The president of Georgia may be facing impeachment, but she has no intention of leaving

Image by Arzu Geybullayeva

Salome Zurabishvili, the President of Georgia, could be facing impeachment due to her decision to proceed with her Europe tour in support of Georgia’s bid for EU membership. The ruling Georgian Dream party is campaigning to impeach the President and has been actively trying to sabotage the country's EU bid. In an address to the nation on September 7, Zurabishvili said she had no intention of resigning.

Separately, the ruling Georgian Dream vowed to sue the President in the Constitutional Court. The Georgian Dream alleges President Zurabishvili acted in violation of the Georgian Constitution Article 52, which states that the President can exercise representative powers in foreign relations only with the consent of the government.

The Georgian Dream banned the president from international visits, but the President decided to embark on the tour regardless of the ban and left Georgia for Europe on August 30. When photos of her meeting with her German counterpart Frank-Walter Steinmeier circulated online, the ruling party said the president was “grossly violating the constitution” and was not authorized to meet with European leaders.

The Constitutional Court must establish that there was indeed a violation of Article 52, or the process will be terminated, as explained by Levan Alapishvili, a lawyer and constitutional specialist, in an interview with Jam News. If the court finds the alleged violation valid, then the next step is for the parliament to vote on the decision. Impeachment of the president requires 100 parliamentary votes out of 150. Currently, the ruling Georgian Dream holds 84 seats.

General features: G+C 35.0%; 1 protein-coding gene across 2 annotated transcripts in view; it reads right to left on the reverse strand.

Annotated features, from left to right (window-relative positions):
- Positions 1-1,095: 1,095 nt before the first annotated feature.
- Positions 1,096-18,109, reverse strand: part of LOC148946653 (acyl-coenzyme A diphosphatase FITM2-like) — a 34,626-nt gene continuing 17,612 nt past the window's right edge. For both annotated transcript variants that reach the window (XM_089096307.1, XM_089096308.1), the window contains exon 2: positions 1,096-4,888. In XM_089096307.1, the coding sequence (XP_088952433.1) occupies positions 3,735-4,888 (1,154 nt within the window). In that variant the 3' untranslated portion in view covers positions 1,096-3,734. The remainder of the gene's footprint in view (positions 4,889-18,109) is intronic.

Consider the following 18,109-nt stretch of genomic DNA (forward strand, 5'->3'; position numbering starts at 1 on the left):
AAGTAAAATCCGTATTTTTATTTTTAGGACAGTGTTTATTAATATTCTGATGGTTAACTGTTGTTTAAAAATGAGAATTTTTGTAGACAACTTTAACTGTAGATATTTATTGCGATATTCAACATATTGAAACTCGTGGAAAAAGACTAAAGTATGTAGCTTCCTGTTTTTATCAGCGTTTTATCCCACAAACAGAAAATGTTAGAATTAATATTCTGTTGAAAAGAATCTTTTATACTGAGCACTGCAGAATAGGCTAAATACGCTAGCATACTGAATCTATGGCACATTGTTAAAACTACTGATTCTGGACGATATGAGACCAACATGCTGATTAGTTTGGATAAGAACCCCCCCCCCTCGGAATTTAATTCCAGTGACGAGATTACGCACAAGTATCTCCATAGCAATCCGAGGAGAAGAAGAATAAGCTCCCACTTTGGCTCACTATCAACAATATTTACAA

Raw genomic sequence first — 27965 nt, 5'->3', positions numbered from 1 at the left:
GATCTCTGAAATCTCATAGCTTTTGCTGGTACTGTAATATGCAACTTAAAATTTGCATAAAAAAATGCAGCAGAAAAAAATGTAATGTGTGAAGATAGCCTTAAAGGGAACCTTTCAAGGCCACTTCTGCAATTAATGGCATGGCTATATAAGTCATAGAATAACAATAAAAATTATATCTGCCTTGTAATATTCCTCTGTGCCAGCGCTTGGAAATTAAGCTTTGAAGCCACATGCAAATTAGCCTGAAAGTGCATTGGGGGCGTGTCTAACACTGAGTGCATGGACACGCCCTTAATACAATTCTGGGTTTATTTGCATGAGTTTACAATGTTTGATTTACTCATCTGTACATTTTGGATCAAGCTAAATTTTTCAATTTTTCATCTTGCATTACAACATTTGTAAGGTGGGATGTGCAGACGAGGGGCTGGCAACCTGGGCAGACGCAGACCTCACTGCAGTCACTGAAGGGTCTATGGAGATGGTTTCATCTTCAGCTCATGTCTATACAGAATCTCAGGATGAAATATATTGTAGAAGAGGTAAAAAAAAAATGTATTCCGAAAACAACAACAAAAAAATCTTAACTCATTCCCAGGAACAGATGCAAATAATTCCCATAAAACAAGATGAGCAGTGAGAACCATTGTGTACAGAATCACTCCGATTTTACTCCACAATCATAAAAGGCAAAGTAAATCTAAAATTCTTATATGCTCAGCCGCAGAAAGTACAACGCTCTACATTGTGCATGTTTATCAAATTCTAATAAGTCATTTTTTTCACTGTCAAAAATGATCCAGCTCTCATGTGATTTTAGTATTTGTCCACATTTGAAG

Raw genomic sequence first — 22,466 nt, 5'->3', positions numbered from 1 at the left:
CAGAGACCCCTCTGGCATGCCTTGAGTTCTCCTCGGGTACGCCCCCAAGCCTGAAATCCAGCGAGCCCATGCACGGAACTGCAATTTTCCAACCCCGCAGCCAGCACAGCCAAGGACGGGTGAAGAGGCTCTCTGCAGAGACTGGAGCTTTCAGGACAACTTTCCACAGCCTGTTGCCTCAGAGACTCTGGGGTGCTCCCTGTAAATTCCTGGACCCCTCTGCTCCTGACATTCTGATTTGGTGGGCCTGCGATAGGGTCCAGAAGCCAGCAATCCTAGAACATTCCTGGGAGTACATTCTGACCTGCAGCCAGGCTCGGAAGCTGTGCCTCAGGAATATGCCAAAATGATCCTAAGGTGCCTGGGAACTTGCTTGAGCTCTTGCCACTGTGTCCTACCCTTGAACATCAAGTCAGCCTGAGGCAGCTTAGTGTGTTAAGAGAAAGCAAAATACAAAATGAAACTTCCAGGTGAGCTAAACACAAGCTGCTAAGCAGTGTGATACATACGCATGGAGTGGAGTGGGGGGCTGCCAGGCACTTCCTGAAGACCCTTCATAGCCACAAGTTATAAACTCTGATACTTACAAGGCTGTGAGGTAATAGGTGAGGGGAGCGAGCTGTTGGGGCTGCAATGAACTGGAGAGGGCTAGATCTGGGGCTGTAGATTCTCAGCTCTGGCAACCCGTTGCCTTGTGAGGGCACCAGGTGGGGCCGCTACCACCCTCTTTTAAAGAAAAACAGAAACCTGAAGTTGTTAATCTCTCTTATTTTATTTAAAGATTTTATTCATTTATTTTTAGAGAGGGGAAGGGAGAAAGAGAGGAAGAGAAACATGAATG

The Georgian opposition parties and several members of the European Parliament were quick to denounce the move by the ruling Georgian Dream to impeach the President. In a joint statement, Georgian organizations, including Open Society Georgia Foundation and Transparency International, said, “The decision of the Georgian Dream to start the impeachment procedure against the President of Georgia is an attack on the country’s aspirations to join the European Union.”

A growing rift

The office of Georgia's president has little power and is mainly limited to representative functions, while the majority of the powers rest with the parliament and the Prime Minister. It was not until Russia's invasion of Ukraine that President Zurabishvili took a more critical position against the ruling party. She regularly criticized the ruling party's rhetoric on the ongoing war and Russia's intentions.

When thousands of Georgians took to the streets to protest the government-imposed foreign agent law, President Zurabishvili sided with the people and the opposition. Her statements that followed in the aftermath of the protests were strongly worded and critical of the ruling Georgian Dream. When the ruling government decided to restore flights with Russia, the president issued a statement in which she condemned the decision to do so. Another move that placed the President at odds with the ruling government was her decision to pardon a prominent opposition journalist, Nikoloz Gvaramia, in June 2023, who was sentenced to three and a half years behind bars in May 2022.

Whether the ruling Georgian Dream will succeed at impeaching the president remains to be seen. According to Levan Alapishvili, the constitutional expert, “Georgian Dream faces a difficult task to prove that the president has violated the constitution.” On September 11, 2023, one opposition party from Georiga, Lelo, said it started consultations over impeaching Prime Minister Irakli Gharibashvili from the ruling Georgian Dream Party. The announcement came after local television channel TV Pirveli aired an investigation about a personal trip the Prime Minister took in August to the United States via Munich, Germany, alleging that Gharibashvili used state resources for the trip.